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Vancouver’s population is growing by about 37,000 people a year, so a condominium will remain the only affordable housing option for a lot of people. (Ben Nelms/Bloomberg)
Vancouver’s population is growing by about 37,000 people a year, so a condominium will remain the only affordable housing option for a lot of people. (Ben Nelms/Bloomberg)

Vancouver condo buyers take a second look Add to ...

Derek Hynes was thinking like a lot of Vancouverites when he purchased his one-bedroom condo in one of Surrey’s new towers. He thought its value would rise each year, enough to make the purchase an investment in his future. He’d build equity until he had enough to purchase a bigger place, maybe even the down payment on a house.

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The expectation that every home should build equity is a hangover from the pre-2008 years, when it seemed that real estate had nowhere to go but up, up, up. Average income earners were purchasing presale units and flipping them by the time they were completed, pocketing $50,000 or so in the process. Those days are long over. A shift is underway. As many condo owners who purchased five years ago and are trying to sell today can attest, the equity simply did not materialize. They are often breaking even, or selling for slightly more or less. Today, a condo in Vancouver is no longer viewed as a winning investment, so much as affordable housing and forced savings plan.

And if you consider that mortgage payments are still higher than those in Toronto, condos aren’t even that affordable. A recently released real estate report on Canadian cities says: “Despite the 2012 drop in Vancouver’s median condominium price and a further decline expected in 2013, the area’s affordability is forecast to remain the weakest by far among this report’s eight cities, both this year and throughout the forecast.”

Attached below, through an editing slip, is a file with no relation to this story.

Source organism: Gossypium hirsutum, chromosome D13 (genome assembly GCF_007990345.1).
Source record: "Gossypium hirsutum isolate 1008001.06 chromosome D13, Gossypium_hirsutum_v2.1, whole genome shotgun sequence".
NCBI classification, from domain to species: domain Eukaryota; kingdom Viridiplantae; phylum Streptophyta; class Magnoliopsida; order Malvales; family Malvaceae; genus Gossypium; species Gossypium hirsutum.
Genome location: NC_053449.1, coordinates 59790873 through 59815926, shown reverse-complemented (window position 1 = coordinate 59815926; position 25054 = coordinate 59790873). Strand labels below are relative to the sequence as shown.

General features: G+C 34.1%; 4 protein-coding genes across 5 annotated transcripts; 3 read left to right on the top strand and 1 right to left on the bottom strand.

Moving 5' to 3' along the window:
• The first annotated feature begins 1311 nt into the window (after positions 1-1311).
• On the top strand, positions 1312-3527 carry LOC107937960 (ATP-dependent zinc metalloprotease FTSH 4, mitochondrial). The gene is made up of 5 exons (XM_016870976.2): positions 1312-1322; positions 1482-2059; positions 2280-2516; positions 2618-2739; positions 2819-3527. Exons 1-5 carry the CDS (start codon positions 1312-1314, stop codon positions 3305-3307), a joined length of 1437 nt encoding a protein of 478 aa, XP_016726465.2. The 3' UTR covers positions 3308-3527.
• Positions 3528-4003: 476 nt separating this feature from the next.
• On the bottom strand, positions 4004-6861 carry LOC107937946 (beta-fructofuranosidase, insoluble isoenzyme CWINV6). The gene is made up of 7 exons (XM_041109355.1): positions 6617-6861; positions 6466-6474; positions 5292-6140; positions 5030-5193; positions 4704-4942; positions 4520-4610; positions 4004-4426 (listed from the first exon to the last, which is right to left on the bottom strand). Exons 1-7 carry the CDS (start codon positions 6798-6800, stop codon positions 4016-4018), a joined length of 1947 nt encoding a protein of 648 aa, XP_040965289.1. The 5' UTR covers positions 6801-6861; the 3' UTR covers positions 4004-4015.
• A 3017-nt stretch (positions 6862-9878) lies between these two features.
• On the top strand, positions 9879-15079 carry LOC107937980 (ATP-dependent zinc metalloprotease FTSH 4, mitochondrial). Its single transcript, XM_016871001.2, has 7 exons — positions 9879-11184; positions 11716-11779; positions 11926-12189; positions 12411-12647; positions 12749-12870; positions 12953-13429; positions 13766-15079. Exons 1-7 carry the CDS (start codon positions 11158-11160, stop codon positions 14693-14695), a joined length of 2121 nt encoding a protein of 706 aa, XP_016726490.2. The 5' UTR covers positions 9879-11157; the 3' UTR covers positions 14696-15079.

The report, released by the Conference Board of Canada and Genworth Canada, also says that interest and principal payments on the median condo in Vancouver last year were a full 20 per cent more than payments in Toronto. For that reason, Mr. Hynes, who’s become a father since he purchased his 620 sq. ft. condo, will rent out his condo and use the money to rent another place, in an area with better value. Mr. Hynes paid $182,000 for his condo, which was $7,000 below the asking price. He was thinking of selling the unit until he saw that his neighbour on the same floor, with the same suite, has just listed for $179,000.

“I thought it would at least keep its value, so I’m surprised,” Mr. Hynes says. “If it had kept its value, I definitely would have sold right now.”

He says his work colleagues, friends and relatives are facing the same situation. His cousin just sold her condo after renting it out for five years, and she lost money on it.

“It was for the exact same reason I’m losing out,” Mr. Hynes says. “Because there are so many condos in the area.”

There are too many new condos. Since the economic slump of 2009, condo starts have been on the rise, and above the 20-year average ratio of starts-to-population growth. Developments were going up almost as if it were 2007 again.

“This left the inventory of completed but unsold apartment condominiums very high by the past decade’s standards,” says the Genworth/Conference Board of Canada report, which provided those numbers.

With the slump in prices, sales have recently picked up. The benchmark price of an apartment decreased 1.1 per cent from August, 2012, to $366,100 in August this year, according to the Real Estate Board of Greater Vancouver. Sales last month went up 40 per cent over August, 2012.